I don’t know where to begin other than to say that this game was a mixture of two things, tedious chaos and excruciating boredom. Let me explain.
In regards to it being tedious chaos, when it wasn’t boring, it was just a redundant exercise in blasting waves upon waves of almost seemingly endless enemies. Some battles felt like they went on for days and frankly, I had to wonder what percentage of the town’s population in the game were armed officers of the law, as the in-game ratio of citizens to people shooting at you was about 10,000-to-1. And if they weren’t baddies on one side, they were baddies on the other side, as their was a revolution going on in the game. Differentiating between big brother fascists and revolutionary fascists was pointless and annoying. I just shot everyone, even the chick I was supposed to be protecting because she always happened to get in my way. I guess it is good that bullets seemingly just go through her like magic.
The truth is, this tedious bullshit also got boring. It was as if I was just doing the same bullshit over and over again and ultimately, I kept checking walkthroughs online. Not because I needed help but because I wanted to see how much longer I had to play this goddamned game.
The excruciating boredom came from the fact that often times, like the first two hours of the game, you are just walking around checking out the city. Also, there are just way too many items and things you can pick up throughout the game that you spend about two-thirds of your time searching desks and picking locks to discover more rooms with desks. I like treasure hunts but this just takes that shit too damn far.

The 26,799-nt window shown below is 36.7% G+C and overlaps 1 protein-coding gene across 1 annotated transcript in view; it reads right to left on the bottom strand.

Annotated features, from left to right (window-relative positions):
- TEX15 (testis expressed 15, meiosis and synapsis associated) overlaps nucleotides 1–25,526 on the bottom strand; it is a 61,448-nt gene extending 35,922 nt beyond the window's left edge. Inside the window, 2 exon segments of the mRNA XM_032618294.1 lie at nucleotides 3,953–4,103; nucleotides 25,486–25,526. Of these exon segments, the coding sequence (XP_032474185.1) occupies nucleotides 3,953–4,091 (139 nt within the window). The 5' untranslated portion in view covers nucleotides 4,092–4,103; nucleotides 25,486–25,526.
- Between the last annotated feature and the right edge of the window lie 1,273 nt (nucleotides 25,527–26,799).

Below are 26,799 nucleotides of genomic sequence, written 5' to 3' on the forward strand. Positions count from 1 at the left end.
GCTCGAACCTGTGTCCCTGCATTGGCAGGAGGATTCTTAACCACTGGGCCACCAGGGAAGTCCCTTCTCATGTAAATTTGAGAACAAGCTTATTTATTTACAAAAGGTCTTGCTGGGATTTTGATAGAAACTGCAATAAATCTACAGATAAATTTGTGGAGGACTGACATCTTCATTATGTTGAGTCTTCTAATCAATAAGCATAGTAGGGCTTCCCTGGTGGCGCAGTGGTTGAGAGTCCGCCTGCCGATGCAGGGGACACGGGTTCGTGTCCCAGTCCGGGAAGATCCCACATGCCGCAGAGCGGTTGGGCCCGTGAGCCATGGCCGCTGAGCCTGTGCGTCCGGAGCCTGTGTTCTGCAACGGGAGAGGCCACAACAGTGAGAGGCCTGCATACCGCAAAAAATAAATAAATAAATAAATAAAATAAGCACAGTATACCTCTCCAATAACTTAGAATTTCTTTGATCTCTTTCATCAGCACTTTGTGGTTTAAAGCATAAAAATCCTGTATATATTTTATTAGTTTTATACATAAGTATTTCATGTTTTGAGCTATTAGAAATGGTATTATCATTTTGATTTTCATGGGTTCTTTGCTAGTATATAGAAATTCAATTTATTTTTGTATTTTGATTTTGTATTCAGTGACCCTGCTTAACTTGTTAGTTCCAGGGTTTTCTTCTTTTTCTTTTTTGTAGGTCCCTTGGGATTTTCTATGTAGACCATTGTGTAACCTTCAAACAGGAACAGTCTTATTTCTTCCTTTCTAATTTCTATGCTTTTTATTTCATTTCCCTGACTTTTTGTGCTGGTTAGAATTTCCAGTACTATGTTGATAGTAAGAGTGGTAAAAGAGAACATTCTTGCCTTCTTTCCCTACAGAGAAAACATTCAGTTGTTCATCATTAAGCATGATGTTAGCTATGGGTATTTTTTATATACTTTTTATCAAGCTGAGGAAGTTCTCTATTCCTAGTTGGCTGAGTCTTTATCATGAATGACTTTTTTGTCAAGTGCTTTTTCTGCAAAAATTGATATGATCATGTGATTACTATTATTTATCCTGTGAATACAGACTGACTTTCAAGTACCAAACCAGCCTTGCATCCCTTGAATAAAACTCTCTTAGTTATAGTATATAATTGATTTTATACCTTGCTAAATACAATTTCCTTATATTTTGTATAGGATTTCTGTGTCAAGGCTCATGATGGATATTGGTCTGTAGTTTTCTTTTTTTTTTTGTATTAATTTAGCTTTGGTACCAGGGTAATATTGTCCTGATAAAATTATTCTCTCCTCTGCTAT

As far as the story goes, people have talked it up like it is some amazing tale with a fantastic and mind-blowing ending. These people must spend most of their time taking drugs, drinking shit beer and ingesting monosodium glutamate. It wasn’t even engaging enough to make me want to finish the game. The twist at the end was bullshit and I really didn’t give a crap. The way it ties to the previous BioShock games just seemed like a weak cop out.
This game really just magnified everything that I hate about modern first-person shooters. And I loved the first two BioShock games. The level of sucktitude that this game exudes is painful to me. Well, at least from the rumors I hear, the next game will go back underwater. This Cloud City bullshit is for the birds… literally.
Pairs well with: BioShock and BioShock 2 but they are infinitely better, pun intended.
*I played the PlayStation 3 version. The game is also available on PlayStation 4, Xbox 360, Xbox One and Windows.
*Written in 2014.
I have been a pretty huge fan of the Wolfenstein series since I discovered Wolfenstein 3D (the third game in the series) on one of my friend’s PC’s back in 1992. It introduced me to the first-person shooter genre and led to the great Doom series, also put out by the same publisher, id Software. In fact, both games are believed to exist in the same fictional world.
In 2000, I was blown away by the much improved game in the series Return to Castle Wolfenstein. Then in 2009, one of my favorite video games of all-time Wolfenstein was released. Yep, the 2009 installment, was simply called Wolfenstein. A sequel to that awesome game was inevitable and what we got was this year’s Wolfenstein: The New Order.